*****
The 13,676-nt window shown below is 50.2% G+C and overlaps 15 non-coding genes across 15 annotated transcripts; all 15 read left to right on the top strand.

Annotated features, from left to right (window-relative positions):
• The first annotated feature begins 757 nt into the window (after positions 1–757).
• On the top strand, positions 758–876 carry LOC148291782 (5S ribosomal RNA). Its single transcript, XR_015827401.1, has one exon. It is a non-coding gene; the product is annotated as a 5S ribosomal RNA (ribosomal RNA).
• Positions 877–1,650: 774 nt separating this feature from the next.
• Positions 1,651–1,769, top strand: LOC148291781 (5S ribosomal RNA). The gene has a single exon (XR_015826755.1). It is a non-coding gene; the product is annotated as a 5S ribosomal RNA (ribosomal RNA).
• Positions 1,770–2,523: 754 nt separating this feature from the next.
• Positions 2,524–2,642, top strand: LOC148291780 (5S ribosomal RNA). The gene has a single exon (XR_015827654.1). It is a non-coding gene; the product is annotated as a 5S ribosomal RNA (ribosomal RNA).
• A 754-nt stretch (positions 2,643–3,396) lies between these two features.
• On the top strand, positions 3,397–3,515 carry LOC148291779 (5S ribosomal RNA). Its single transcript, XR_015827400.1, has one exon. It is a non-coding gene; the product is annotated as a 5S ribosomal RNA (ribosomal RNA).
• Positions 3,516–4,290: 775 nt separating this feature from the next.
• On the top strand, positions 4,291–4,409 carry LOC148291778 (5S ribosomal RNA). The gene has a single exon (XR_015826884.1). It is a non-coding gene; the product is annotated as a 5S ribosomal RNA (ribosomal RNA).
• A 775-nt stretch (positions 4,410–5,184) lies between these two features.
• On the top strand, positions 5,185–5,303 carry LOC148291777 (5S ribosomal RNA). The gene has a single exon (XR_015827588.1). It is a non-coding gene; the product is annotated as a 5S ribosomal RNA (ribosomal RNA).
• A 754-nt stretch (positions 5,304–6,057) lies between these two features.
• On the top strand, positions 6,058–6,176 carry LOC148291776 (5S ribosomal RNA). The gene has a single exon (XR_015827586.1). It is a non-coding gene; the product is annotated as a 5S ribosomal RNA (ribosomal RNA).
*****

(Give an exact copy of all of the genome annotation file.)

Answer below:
The 13,676-nt window shown below is 50.2% G+C and overlaps 15 non-coding genes across 15 annotated transcripts; all 15 read left to right on the top strand.

Annotated features, from left to right (window-relative positions):
• The first annotated feature begins 757 nt into the window (after positions 1–757).
• On the top strand, positions 758–876 carry LOC148291782 (5S ribosomal RNA). Its single transcript, XR_015827401.1, has one exon. It is a non-coding gene; the product is annotated as a 5S ribosomal RNA (ribosomal RNA).
• Positions 877–1,650: 774 nt separating this feature from the next.
• Positions 1,651–1,769, top strand: LOC148291781 (5S ribosomal RNA). The gene has a single exon (XR_015826755.1). It is a non-coding gene; the product is annotated as a 5S ribosomal RNA (ribosomal RNA).
• Positions 1,770–2,523: 754 nt separating this feature from the next.
• Positions 2,524–2,642, top strand: LOC148291780 (5S ribosomal RNA). The gene has a single exon (XR_015827654.1). It is a non-coding gene; the product is annotated as a 5S ribosomal RNA (ribosomal RNA).
• A 754-nt stretch (positions 2,643–3,396) lies between these two features.
• On the top strand, positions 3,397–3,515 carry LOC148291779 (5S ribosomal RNA). Its single transcript, XR_015827400.1, has one exon. It is a non-coding gene; the product is annotated as a 5S ribosomal RNA (ribosomal RNA).
• Positions 3,516–4,290: 775 nt separating this feature from the next.
• On the top strand, positions 4,291–4,409 carry LOC148291778 (5S ribosomal RNA). The gene has a single exon (XR_015826884.1). It is a non-coding gene; the product is annotated as a 5S ribosomal RNA (ribosomal RNA).
• A 775-nt stretch (positions 4,410–5,184) lies between these two features.
• On the top strand, positions 5,185–5,303 carry LOC148291777 (5S ribosomal RNA). The gene has a single exon (XR_015827588.1). It is a non-coding gene; the product is annotated as a 5S ribosomal RNA (ribosomal RNA).
• A 754-nt stretch (positions 5,304–6,057) lies between these two features.
• On the top strand, positions 6,058–6,176 carry LOC148291776 (5S ribosomal RNA). The gene has a single exon (XR_015827586.1). It is a non-coding gene; the product is annotated as a 5S ribosomal RNA (ribosomal RNA).